Cashewmilk (Filtered Water, Cashews), Contains 2% or Less of: Almond, Vitamin and Mineral Blend (Calcium Carbonate, Vitamin E Acetate, Vitamin A Palmitate, Vitamin D2), Salt, Locust Bean Gum, Sunflower Lecithin, Natural Flavor, Gellan Gum, Ascorbic Acid (to protect freshness).
I made this today, and it is so delicious. I used 3/4 cup raw cashews and 1&3/4 cup water win my Vitamix, it was ready in about 45 seconds. So creamy and delicious, will definitely make again and going to also try the oat milk.
Every recipe of yours is so great!I have tried cashew milk twice but on 2nd day, the cashew pulp and water get separated in the glass bottle. Does that mean it has gone badWith your exact measurements, I get 3 bottles of 12oz cashew milk which I plan to use for 3 days.Thanks again.
Just like traditional mozzarella di bufalo, our cashew-based vegan version is the perfect answer for everything from pizzas to caprese salads and paninis. Creamy, smooth, and perfect. Melts and Browns. Delicious Hot or Cold.
HiMade the cashew milk this morning. So easy to do and I love the taste.I could not get it from our supermarket,so my husband found your recipe , so glad he did. I will not be buying it again when it is so simple.
Just made this milk, how wonderful. I was surprised by the full body taste. You can see the fat droplets rise to the surface in the soaked water, an indication of creaminess. I added some nutmeg. Thanks.
To create Native Forest Cashewmilk Powder we press fresh, raw cashews to extract their creamy cashew milk. Adding only plant-based inulin with its prebiotic benefits enables us to dry cashewmilk into this delicious and convenient powder. As a creamer, it dissolves beautifully when stirred into coffee or tea. Stir it thoroughly into hot water to make a wonderful beverage you can enjoy on its own or poured over cereal. Blend it into your favorite smoothies or add it to curries, gravies, soups, sauces, salad dressings and sandwich spreads to enhance creamy goodness with a nutty nutritional boost!
Homemade cashew milk is creamy, delicious, and so easy to make. With just three simple ingredients you can make your own nut milk from scratch and use it everything from your morning coffee to your favorite recipes. This is an easy staple recipe and a great alternative to buying expensive plant based milks.
Step One: The first step in the process of making cashew milk is to soak your cashews. To do this, add the cashews to a large measuring cup or bowl and cover with filtered water. Cover and place the cashews in the fridge overnight to soak.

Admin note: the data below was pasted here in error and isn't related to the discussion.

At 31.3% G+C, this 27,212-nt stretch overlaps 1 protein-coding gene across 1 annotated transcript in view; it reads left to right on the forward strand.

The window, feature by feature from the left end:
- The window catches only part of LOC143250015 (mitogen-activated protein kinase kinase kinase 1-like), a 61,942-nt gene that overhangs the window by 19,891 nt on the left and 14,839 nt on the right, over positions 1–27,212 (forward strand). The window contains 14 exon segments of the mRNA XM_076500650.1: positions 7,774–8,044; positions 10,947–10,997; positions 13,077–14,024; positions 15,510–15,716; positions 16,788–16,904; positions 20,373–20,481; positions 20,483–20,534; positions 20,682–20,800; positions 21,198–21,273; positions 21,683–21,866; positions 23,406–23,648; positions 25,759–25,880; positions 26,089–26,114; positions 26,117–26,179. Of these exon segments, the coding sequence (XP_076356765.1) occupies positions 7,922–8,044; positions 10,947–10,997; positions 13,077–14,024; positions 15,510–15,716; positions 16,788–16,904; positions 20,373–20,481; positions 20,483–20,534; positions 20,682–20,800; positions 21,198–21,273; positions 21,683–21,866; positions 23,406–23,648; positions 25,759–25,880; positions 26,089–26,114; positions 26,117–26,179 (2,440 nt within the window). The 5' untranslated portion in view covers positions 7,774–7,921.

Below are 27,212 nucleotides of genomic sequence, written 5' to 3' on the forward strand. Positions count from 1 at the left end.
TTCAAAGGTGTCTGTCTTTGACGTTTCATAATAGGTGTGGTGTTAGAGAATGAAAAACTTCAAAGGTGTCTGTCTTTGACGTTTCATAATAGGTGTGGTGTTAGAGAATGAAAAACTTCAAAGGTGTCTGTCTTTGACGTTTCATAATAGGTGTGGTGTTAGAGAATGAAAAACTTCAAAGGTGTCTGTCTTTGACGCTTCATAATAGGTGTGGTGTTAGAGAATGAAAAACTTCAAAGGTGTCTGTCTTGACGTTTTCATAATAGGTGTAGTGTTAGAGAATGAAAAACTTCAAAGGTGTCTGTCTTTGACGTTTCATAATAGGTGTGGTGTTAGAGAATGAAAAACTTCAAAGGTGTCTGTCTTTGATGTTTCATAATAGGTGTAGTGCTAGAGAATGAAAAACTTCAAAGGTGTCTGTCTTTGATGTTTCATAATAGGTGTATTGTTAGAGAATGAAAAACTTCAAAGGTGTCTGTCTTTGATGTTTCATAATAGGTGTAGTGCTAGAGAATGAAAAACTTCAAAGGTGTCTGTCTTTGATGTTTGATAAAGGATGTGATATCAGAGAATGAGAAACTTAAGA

Step Two: Next, drain the soaked cashews and add them a high-powered blender. Next add the filtered water and a pinch of salt to the blender as well. This is also the time to add any optional flavor additions to your milk like maple syrup, dates, or cinnamon.
Step Three: Blend the cashews on high for 2-3 minutes until the milk is completely smooth and creamy. There should be no lumps or bits of cashews remaining after the milk has been blended and it will be pretty frothy.
You may be surprised to know that you do not have to strain cashew milk after it is blended. Unlike almond milk, that needs to be strained and have the pulped removed, cashews break down completely once blended so there is no need to add the extra step of straining the milk.
If you have a high-powered blender, blending on high for a few minutes should do the trick. However, if you do not have a very high-powered blender, you may find that you still have a few bits remaining even after blending for a while. If that is the case, I recommend pouring the milk through a fine mesh sieve or strainer before bottling.
Also, I want to note that all of the nut milks I tasted were unsweetened versions, except for Forager Project, which is sweetened with dates, and New Barn Original, which is sweetened with maple syrup.
Other notes: I drink this milk regularly. Long ago I tried it on a whim and was stunned by how much more I liked it as compared to almond milk, so I switched. I have used this cashew milk in a lot of baked goods like these Chocolate Peanut Butter Cupcakes and these Whole Wheat Pancakes with great results.
Ingredients: Cashewmilk (filtered water, cashews) Contains 2% of less of: Almond butter, vitamin and mineral blend (including calcium carbonate, vitamin E acetate, vitamin A palmitate, Vitamin D2), Sea salt, natural flavor, sunflower lecithin, locust bean gum, gellan gum, ascorbic acid.
Disclaimers: Of course, all of my opinions here are very subjective, so if you drink nut milk regularly, it may be worth it for you to buy several and do a taste test of your own. All of the nutritional information was typed from the outside of the packages. Ingredients and nutrition may change, so check these ingredients and the nutrition when you purchase.